"And the pain of that will never, ever, ever, ever go away...because the loss of that dream is a very, very significant loss."

That last paragrah above bothers me the most, because most couples can have more than one child, or "go on more than one trip." In my opinion, they can "go to Italy." Holland may be where they "reside" most of the time, but they can take "trips to Italy" now and then. So, really, the loss of that dream--not going to Italy--is utter bull!

I realize I probably am reacting a bit strongly to this essay, and may be making more of it than is needed, but after reading "Welcome To Holland" I wanted to speak up and share my own opinion. I spoke with my friend Emma in England about this as well. She pointed out this essay was written to illustrate a parent's grief when first learning that their child had a disability or disabilities. I was reminded of how my own mother felt when she was told I had Cerebral Palsy (C.P.). She was devastated and somehow felt it was her fault. That was the pain Emily Perl Kingsley wrote about. And, if I pause and think about it, Mom still carries the pain with her. It's lessened over the years, but she still wishes, from time to time, that things could've been different. That I could walk and have total independence. So in that respect, I can now see what the author meant about the pain never going away. But I still say the pain of not having "landed in Italy" that one time doesn't mean you're forever denied that trip! While Mom may carry the pain, she would also agree that life hasn't been as bad as she feared and was told it might be. She also had four more kids or "trips to Italy" after me.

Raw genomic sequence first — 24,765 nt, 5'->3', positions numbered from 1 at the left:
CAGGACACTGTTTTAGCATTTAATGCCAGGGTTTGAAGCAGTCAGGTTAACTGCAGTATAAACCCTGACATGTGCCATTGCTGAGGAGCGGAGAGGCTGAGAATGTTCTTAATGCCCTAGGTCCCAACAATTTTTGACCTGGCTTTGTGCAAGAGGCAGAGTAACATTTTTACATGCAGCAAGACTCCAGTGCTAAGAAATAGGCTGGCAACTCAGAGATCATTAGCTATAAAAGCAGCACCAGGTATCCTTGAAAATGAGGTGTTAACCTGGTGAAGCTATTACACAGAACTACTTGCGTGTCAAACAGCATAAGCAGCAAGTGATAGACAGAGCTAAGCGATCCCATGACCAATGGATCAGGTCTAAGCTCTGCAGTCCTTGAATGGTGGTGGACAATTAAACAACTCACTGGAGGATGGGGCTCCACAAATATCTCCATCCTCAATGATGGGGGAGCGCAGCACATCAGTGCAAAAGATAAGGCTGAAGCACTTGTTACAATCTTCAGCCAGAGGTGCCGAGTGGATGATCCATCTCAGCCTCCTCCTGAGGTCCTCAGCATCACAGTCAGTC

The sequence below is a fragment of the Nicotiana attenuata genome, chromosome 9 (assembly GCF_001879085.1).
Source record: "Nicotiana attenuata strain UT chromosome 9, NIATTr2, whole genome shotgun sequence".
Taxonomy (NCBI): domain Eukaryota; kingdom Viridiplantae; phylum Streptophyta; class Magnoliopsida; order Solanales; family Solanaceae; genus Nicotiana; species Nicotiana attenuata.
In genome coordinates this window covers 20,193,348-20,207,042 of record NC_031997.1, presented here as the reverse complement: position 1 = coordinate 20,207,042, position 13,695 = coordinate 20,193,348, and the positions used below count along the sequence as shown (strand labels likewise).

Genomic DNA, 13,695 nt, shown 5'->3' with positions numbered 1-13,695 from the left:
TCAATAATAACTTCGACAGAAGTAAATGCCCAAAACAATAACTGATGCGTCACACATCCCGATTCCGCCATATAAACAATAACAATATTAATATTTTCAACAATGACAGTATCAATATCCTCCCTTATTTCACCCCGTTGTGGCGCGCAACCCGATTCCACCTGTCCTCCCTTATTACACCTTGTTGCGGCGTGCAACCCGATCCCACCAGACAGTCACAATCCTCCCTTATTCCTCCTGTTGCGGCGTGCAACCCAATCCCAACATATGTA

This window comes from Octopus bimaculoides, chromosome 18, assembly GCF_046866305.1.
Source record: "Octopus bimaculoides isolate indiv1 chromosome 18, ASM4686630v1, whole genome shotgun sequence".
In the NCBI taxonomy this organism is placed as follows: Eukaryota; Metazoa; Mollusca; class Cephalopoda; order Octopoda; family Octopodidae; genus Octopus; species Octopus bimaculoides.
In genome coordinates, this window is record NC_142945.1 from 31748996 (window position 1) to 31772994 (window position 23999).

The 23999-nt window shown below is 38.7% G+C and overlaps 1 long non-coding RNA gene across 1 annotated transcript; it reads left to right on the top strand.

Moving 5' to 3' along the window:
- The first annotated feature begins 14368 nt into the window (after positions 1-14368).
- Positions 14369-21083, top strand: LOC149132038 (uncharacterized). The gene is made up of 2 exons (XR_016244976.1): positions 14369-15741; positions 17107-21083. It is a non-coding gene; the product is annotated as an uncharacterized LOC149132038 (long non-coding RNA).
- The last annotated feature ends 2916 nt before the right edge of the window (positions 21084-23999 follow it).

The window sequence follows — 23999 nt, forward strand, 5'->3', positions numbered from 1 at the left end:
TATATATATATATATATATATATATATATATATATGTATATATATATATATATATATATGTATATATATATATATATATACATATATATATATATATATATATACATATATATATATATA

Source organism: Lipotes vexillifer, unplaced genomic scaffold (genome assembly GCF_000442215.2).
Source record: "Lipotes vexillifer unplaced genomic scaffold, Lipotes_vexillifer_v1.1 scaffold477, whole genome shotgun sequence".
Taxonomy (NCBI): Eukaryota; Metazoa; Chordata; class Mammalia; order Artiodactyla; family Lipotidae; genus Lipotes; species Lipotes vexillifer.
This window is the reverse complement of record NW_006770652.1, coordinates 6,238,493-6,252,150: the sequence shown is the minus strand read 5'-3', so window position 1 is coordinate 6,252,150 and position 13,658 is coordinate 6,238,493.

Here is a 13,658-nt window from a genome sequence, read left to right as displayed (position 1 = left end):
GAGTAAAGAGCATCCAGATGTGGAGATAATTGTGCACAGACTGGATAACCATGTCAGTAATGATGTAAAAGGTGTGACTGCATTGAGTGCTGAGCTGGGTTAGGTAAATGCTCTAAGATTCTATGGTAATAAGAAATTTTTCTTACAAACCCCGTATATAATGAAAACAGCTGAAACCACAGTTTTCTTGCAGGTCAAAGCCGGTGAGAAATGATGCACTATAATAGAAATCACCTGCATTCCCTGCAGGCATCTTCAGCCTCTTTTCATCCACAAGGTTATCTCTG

Also in discussing my feelings on this subject with Emma, she agreed with me and pointed out, again, a different way people could "visit Italy." Though disabled, we can do many things that able-bodied people do, like go bowling for instance. We may not be able to stand and bend to throw the ball down the lane, but we have helpful devices, like a ramp stand for the ball, that we use to help send the ball down the lane into the pocket. And I know two self-advocates on the Council that have skydived before. They go down with buddies who can operate the parachutes and lands them both safely on the ground. In essence, this could be a "visit to Italy."

"It may not be Rome, with all its attractions, but Naples instead," Emma said. "You're still in Italy, so you're getting the culture and flavor and a few of the sights of Italy, but not necessarily the most well-known."

This is true, and I liked how she put it. This means I, as a person with a disability, get to "visit Italy" myself from time to time even though I "reside in Holland." She said the reverse is true too. That those in "Italy" visit "Holland" from time to time. For example, when someone breaks a leg he or she is in a wheelchair then on crutches for a time. Or as one gets older, a person may lose his or her sight or hearing a bit. They may also lose their ability to move around as well as they used to. These people are "visiting Holland" or are residents now.

Life is unexpected and we may not end up in the place we wanted to be, but that doesn't mean we have to be stuck forevermore in an alternate place. We can visit the destination we always dreamed of visiting.

Written for B.A.D.D.

Blogging Against Disablism Day, May 1st 2008